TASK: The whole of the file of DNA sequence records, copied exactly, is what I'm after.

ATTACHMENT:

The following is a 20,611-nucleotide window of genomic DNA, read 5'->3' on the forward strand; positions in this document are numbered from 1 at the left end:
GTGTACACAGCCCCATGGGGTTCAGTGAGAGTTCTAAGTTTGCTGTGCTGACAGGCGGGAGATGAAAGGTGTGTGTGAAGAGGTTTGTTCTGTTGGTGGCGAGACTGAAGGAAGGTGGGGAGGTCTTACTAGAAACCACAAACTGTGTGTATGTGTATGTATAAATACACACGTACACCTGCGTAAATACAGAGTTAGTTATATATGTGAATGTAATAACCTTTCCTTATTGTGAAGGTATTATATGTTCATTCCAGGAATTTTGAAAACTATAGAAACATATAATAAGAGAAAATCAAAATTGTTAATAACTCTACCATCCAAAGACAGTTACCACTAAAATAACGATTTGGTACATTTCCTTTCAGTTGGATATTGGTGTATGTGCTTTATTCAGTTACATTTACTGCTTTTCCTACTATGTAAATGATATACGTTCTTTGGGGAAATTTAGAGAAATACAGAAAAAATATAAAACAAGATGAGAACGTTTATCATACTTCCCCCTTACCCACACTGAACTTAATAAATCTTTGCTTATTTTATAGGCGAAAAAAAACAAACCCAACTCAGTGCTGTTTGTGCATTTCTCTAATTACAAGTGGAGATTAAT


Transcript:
The following is a 20,611-nucleotide window of genomic DNA, read 5'->3' on the forward strand; positions in this document are numbered from 1 at the left end:
GTGTACACAGCCCCATGGGGTTCAGTGAGAGTTCTAAGTTTGCTGTGCTGACAGGCGGGAGATGAAAGGTGTGTGTGAAGAGGTTTGTTCTGTTGGTGGCGAGACTGAAGGAAGGTGGGGAGGTCTTACTAGAAACCACAAACTGTGTGTATGTGTATGTATAAATACACACGTACACCTGCGTAAATACAGAGTTAGTTATATATGTGAATGTAATAACCTTTCCTTATTGTGAAGGTATTATATGTTCATTCCAGGAATTTTGAAAACTATAGAAACATATAATAAGAGAAAATCAAAATTGTTAATAACTCTACCATCCAAAGACAGTTACCACTAAAATAACGATTTGGTACATTTCCTTTCAGTTGGATATTGGTGTATGTGCTTTATTCAGTTACATTTACTGCTTTTCCTACTATGTAAATGATATACGTTCTTTGGGGAAATTTAGAGAAATACAGAAAAAATATAAAACAAGATGAGAACGTTTATCATACTTCCCCCTTACCCACACTGAACTTAATAAATCTTTGCTTATTTTATAGGCGAAAAAAAACAAACCCAACTCAGTGCTGTTTGTGCATTTCTCTAATTACAAGTGGAGATTAAT